EasyJet and Ryanair customers stopped from boarding flights can claim up to £ 520

A report has revealed how customers of Ryanair and easyJet were wrongly told they needed to have at least six months left on their passports, not three months, for travel to the EU.

easyJet customers could be owed compensation
easyJet customers could be owed compensation

Customers of easyJet and Ryanair who’ve wrongly been told their passport isn’t valid before boarding a flight are being urged to claim compensation.

Passport rules have changed since Brexitas Brits can no longer travel to the EU on a passport that is about to expire.

The new measures mean you must now have at least three months left on your passport after the day you plan to leave an EU country.

These rules apply to EU countries (excluding Ireland) as well as Andorra, Iceland, Liechtenstein, Monaco, Norway, San Marino, Switzerland and Vatican City.

However, a report by The Independent has revealed how customers of Ryanair and easyJet were wrongly told they needed to have at least six months left on their passports, not three months, for travel to the EU.

If this has happened to you, and you were denied boarding, Martin Lewis’ MoneySavingExpert is urging you to claim compensation worth up to £ 520 per person.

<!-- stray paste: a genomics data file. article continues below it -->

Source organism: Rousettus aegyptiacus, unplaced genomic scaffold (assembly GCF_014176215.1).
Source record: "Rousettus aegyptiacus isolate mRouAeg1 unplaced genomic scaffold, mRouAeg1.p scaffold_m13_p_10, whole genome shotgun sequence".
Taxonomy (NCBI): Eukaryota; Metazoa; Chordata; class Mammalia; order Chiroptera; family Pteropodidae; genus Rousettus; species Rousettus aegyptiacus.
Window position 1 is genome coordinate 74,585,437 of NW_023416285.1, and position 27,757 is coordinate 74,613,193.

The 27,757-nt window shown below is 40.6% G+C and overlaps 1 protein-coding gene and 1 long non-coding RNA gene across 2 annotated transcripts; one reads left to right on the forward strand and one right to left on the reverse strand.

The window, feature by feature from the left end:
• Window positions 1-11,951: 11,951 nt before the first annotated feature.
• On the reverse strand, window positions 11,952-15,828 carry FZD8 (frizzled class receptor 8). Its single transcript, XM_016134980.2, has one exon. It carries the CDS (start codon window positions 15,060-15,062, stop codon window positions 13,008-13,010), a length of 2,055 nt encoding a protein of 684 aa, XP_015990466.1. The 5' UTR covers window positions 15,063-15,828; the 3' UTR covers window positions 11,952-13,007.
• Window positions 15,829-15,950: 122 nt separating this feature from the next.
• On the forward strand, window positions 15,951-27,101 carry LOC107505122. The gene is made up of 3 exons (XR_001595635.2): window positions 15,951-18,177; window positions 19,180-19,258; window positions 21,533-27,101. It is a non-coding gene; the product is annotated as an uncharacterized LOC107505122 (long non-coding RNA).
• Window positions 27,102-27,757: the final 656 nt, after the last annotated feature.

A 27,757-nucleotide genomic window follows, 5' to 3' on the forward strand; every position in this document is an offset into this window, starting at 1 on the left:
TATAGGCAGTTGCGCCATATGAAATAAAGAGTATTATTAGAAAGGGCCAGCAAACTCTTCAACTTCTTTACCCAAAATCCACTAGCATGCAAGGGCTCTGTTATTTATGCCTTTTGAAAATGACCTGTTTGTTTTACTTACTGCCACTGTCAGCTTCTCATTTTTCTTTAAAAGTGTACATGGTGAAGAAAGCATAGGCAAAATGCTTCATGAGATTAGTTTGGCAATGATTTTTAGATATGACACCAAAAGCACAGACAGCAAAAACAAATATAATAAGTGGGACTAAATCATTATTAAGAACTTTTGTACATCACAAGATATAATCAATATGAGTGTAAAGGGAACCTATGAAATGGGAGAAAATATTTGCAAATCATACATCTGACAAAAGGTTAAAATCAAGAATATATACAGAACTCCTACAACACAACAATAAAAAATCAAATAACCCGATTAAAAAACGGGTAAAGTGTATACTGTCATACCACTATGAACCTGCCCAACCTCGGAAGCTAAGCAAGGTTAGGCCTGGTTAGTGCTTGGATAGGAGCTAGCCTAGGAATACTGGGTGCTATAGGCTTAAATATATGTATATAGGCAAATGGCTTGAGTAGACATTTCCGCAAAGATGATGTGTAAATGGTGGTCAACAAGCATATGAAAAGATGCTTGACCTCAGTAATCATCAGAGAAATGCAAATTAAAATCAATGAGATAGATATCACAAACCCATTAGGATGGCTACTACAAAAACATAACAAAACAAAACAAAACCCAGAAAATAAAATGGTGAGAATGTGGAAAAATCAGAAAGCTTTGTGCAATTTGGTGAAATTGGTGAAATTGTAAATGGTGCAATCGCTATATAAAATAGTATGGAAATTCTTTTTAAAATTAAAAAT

Ryanair customers might be owed money too from the airline
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Image:

CRAWLEY / EPA-EFE / REX / Shutterstock)

The money you could be owed would be on top of a full refund for your original flight.

Civil Aviation Authority (CAA) rules state that passengers who have wrongly been refused entry onto a flight are entitled to either a full refund or an alternative flight.

Coby Benson, a solicitor at Bott and Co also told MoneySavingExpert that incorrectly being denied entry would also be trigger for compensation on top.

Have you successfully claimed compensation for a flight? Let us know: [email protected]

He said: “Where the passport has been incorrectly read, then the denied boarding provisions absolutely apply.”

The amount of compensation you could be owed depends on the length of your original flight and how delayed you were in getting to your destination.

For example, for an original flight of under 1,500km and disruption time of less than 2 hours later at final destination would trigger £ 110 compensation.

For arrival of more than two hours later, the money owed jumps to £ 220.

Medium flights with a length of between 1,500km to 3,500km, the compensation is £ 175 for disruption time of less than three hours, or £ 350 for more than three hours.

Long-haul flights of over 3,500km will trigger £ 260 compensation for delays under four hours, or £ 520 for more than four hours.

EasyJet passengers can request a refund, make an expenses claim and launch a full claim for compensation online.

Ryanair passengers need to email the airline to request a refund, though you can make an expenses and compensation claim online.

Your passport must also be less than ten years old on the day you enter an EU destination under the new rules post-Brexit.

If you renewed your current passport before the previous one expires, extra months will have been added to its expiry date – this means it would be valid for longer than ten years.

But any extra months on your passport over ten years no longer count towards the minimum period needed to travel within the EU.

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